Demolition: Septuagenarian Samuel Adeolu had only returned from where he had gone to purchase some bags of wheat for use in his bakery. But as he alighted from his car, he suddenly stopped short. “What is this? What is this?”, he
screamed as he beheld the ruin of what used to be his beloved bakery. That was four years ago
Today, a sanguine Adeolu is yet to recover from a stroke disease he contracted and the irreparable loss; whereas, the massive road project for which his source of income went under remains stymied, as the state government seems hampered by paucity of funds, going by the snail pace of the road projects.
Elsewhere in the Yakoyo, Alagbole, Akute, Lambe, Ijoko and Sango border communities of Ogun State, stories abound of how many former landlords have inconsolably lapsed into sickness and died, as they awaited compensations in vain from the Ogun State government.
While some landlords could not bear the shock of this reversal in fortune, some who could endure the pains, according to findings, are no more than social dregs, as they are often found around the localities, looking straight ahead in deep contemplation; some soliloquising.
Speaking on the ordeal of house owners, a leader of Yakoyo-Odozi-Ojodu landlords Association in Ifo South Local Council Development Area, Prince Jimoh Oshinubu, valued properties brought down by the government’s bulldozers in the area at over half a billion naira, lamenting that “not a dime has been received so far, after so many entreaties to the Ogun State governor and other government officials.”
Oshinubi said apart from those who lost their buildings some four years ago at the inception of the road construction projects, more landlords and other residents were rendered homeless early last year when government, without notice, also descended on more structures.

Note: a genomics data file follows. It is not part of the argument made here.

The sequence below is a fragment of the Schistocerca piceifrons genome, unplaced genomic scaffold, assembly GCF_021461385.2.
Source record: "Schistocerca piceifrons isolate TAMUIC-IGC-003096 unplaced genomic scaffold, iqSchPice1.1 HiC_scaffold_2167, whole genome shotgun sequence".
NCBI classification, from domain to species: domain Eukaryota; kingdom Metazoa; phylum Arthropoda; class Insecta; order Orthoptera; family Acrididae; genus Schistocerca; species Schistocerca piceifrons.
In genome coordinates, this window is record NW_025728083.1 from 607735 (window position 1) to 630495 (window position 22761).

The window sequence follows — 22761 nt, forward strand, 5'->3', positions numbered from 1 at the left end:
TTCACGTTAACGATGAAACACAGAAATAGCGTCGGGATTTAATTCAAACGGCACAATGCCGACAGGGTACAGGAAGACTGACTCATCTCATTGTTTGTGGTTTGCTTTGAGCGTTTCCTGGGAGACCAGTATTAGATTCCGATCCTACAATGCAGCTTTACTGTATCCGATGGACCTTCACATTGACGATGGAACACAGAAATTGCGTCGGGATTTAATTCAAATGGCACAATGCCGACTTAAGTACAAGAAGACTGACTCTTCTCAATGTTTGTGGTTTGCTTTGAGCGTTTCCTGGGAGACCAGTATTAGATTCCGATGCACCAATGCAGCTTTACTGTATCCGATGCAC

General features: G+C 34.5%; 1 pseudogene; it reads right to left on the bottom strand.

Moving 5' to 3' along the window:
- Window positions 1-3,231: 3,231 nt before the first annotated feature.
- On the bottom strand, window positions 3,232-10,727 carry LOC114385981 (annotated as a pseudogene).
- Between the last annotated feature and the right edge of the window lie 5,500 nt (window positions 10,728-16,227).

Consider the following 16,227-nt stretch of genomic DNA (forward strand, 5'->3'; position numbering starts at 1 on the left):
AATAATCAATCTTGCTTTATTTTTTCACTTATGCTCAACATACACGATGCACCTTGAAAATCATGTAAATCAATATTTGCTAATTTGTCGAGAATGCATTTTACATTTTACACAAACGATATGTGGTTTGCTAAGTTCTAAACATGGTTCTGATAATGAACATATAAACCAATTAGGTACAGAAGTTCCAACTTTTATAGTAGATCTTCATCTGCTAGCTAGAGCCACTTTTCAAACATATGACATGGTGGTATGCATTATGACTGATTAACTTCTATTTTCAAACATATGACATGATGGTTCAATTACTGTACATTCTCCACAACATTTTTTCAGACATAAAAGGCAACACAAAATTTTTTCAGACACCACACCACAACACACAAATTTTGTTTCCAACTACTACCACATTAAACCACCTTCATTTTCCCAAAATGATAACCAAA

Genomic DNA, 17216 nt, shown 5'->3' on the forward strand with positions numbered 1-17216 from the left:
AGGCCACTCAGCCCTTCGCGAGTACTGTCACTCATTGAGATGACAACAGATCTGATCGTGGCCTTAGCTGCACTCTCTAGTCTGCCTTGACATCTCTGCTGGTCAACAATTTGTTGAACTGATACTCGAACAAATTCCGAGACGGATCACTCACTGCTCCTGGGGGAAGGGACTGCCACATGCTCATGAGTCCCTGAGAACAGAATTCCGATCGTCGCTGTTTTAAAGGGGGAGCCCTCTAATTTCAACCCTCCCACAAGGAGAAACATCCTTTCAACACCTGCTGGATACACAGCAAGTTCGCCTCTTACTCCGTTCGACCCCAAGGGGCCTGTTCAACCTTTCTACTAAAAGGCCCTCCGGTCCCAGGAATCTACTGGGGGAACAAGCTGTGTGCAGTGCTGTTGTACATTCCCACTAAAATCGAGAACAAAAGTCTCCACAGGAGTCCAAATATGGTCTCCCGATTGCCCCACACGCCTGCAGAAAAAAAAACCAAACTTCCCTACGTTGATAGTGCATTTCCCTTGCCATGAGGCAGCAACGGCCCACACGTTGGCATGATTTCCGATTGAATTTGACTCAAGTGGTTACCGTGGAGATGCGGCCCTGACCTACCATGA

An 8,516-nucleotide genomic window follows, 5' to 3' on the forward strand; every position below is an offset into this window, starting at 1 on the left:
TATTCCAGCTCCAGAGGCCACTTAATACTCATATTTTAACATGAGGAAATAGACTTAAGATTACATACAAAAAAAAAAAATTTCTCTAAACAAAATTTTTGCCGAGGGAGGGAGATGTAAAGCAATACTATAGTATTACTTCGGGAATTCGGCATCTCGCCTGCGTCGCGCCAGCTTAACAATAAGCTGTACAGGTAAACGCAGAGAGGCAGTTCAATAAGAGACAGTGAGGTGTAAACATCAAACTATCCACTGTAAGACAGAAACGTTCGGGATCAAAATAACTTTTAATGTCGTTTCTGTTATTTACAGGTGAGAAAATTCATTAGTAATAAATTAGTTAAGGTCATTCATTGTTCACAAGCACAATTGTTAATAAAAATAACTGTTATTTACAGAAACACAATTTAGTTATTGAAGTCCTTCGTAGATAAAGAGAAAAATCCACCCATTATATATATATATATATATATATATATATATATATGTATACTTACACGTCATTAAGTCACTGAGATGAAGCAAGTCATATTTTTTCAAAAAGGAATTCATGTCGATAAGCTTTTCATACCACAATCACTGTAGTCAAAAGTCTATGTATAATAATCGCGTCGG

Lamenting the plight of the landlords, Oshinubi, who was also affected, said, “The state government failed to fulfil its promise of compensating people whose properties were demolished between 2014 and 2015 when the ambitious project that runs through Ojodu, Odozi, Akute, Giwa, Okearo and Sango began.
“Nobody is against development; nobody is saying the road should not be constructed. But we are human beings for God’s sake; the state government is treating us like animals in the way they are going about the demolition exercise.
“In the first place, nobody has been compensated since they started the road project in 2014. As for the set of people whose houses were recently demolished, there was no prior notice. The government just came with bulldozers and set the whole community into pandemonium.
“It is an established fact that a lot of people have died, some had stroke while thousands have been impoverished, owing to the way they had been treated by the state government.
“We want our government to treat us with respects. We had a consulting firm that evaluated the costs of properties being demolished by the government, but for over four years, there was no indication that its recommendation was considered, much less acted upon.
“All we could see last year were bulldozers demolishing our buildings with residents running for their lives as if we are not in a civilised society. Our economy has been affected; our livelihood destroyed; mothers and children have been rendered homeless and most of the children are now without schools to attend.